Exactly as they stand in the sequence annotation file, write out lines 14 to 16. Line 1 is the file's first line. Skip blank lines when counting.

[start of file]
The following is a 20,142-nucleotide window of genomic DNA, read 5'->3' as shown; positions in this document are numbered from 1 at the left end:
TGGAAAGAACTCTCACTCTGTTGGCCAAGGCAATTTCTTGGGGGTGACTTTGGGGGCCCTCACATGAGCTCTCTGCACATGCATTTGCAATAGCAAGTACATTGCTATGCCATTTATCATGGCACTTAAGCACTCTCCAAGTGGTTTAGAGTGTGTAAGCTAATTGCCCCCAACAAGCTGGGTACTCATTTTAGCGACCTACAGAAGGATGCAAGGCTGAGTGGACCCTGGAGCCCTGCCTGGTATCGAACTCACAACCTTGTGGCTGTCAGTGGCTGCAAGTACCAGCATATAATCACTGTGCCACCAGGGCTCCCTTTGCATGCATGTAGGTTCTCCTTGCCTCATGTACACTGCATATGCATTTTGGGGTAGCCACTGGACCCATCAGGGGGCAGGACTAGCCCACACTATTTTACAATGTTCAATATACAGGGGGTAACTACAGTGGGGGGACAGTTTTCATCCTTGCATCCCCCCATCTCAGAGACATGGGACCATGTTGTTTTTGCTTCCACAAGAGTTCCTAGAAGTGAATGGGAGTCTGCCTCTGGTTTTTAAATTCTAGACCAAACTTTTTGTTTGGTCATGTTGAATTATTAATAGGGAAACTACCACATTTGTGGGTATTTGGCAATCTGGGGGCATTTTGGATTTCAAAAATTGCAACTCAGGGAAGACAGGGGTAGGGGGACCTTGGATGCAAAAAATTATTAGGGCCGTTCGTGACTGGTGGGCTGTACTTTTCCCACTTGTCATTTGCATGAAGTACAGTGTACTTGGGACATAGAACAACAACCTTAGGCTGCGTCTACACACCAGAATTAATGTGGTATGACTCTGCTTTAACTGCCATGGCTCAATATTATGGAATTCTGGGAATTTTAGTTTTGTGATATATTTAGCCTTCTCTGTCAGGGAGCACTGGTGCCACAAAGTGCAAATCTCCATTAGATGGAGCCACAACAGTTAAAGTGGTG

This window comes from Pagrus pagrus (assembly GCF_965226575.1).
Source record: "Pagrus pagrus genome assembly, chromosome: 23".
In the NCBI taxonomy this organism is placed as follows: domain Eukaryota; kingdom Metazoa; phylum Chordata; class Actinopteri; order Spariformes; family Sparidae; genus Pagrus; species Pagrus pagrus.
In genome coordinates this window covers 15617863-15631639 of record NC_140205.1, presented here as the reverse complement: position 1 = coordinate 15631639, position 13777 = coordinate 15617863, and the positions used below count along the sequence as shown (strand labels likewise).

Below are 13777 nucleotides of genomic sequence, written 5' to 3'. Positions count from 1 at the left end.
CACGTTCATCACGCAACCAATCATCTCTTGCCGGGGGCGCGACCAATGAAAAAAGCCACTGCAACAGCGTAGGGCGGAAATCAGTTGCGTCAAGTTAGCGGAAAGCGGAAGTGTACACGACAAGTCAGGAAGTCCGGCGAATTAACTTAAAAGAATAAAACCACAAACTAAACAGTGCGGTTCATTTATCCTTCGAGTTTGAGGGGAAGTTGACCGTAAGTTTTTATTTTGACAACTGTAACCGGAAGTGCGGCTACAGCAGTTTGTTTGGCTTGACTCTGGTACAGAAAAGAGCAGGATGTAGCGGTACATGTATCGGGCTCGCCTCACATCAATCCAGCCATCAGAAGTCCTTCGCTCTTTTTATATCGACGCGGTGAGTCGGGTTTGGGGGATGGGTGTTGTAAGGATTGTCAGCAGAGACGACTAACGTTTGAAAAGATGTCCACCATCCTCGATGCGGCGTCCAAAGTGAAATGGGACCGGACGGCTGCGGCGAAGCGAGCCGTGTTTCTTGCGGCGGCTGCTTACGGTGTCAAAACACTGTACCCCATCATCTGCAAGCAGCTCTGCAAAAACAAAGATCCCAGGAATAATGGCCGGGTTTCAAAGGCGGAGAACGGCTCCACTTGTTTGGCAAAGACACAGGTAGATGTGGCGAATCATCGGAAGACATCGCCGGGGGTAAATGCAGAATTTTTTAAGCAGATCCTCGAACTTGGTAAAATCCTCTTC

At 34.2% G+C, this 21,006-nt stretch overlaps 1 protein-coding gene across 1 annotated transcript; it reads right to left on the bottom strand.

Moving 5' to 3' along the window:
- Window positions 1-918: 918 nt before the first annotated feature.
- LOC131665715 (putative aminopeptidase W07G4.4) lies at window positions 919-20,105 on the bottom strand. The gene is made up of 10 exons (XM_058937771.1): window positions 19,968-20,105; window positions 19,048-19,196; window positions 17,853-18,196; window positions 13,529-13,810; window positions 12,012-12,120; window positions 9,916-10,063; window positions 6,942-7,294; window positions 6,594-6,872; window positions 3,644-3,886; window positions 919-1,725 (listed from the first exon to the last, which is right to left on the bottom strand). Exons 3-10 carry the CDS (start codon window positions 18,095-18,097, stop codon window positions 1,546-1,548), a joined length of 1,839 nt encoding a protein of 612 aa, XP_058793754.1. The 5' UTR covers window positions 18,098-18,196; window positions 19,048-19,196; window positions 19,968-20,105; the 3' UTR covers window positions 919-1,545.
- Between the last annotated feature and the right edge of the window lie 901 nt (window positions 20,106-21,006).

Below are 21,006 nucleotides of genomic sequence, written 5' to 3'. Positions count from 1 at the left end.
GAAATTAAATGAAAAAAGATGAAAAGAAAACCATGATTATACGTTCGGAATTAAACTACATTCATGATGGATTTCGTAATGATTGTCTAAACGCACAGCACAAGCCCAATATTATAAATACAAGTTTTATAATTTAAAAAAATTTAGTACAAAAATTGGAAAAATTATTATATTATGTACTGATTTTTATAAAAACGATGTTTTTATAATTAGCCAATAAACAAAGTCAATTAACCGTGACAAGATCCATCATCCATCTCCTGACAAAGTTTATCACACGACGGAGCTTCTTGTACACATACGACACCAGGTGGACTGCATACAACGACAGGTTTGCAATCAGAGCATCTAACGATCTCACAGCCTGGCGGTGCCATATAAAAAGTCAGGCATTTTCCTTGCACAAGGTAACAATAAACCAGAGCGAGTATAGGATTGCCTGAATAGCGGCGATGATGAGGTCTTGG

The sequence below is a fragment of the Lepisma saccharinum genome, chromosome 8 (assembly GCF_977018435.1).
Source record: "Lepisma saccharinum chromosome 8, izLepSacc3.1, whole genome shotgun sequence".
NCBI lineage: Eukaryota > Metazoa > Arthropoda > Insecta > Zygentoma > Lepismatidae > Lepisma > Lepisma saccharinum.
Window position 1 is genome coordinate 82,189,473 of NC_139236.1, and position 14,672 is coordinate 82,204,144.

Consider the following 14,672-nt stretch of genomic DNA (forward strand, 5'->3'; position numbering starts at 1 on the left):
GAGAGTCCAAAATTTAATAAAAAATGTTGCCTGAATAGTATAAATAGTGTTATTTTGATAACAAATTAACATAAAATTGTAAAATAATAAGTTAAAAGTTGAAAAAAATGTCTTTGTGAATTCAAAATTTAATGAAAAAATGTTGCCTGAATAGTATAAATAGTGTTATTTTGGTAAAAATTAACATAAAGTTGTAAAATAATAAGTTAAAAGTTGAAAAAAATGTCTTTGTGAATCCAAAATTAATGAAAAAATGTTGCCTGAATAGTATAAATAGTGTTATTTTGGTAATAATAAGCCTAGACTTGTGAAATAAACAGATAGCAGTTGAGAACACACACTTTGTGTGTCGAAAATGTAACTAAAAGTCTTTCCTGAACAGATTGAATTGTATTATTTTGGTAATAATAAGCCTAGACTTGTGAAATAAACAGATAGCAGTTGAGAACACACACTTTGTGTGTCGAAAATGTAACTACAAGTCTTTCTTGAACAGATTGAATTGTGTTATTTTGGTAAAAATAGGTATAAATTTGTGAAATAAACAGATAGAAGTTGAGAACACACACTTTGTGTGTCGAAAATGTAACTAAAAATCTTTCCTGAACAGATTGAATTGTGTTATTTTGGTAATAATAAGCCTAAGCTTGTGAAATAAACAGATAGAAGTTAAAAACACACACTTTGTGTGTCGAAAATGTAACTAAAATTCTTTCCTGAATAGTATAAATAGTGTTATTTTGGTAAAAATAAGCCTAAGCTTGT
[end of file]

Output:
Below are 21,006 nucleotides of genomic sequence, written 5' to 3'. Positions count from 1 at the left end.
GAAATTAAATGAAAAAAGATGAAAAGAAAACCATGATTATACGTTCGGAATTAAACTACATTCATGATGGATTTCGTAATGATTGTCTAAACGCACAGCACAAGCCCAATATTATAAATACAAGTTTTATAATTTAAAAAAATTTAGTACAAAAATTGGAAAAATTATTATATTATGTACTGATTTTTATAAAAACGATGTTTTTATAATTAGCCAATAAACAAAGTCAATTAACCGTGACAAGATCCATCATCCATCTCCTGACAAAGTTTATCACACGACGGAGCTTCTTGTACACATACGACACCAGGTGGACTGCATACAACGACAGGTTTGCAATCAGAGCATCTAACGATCTCACAGCCTGGCGGTGCCATATAAAAAGTCAGGCATTTTCCTTGCACAAGGTAACAATAAACCAGAGCGAGTATAGGATTGCCTGAATAGCGGCGATGATGAGGTCTTGG

The sequence below is a fragment of the Lepisma saccharinum genome, chromosome 8 (assembly GCF_977018435.1).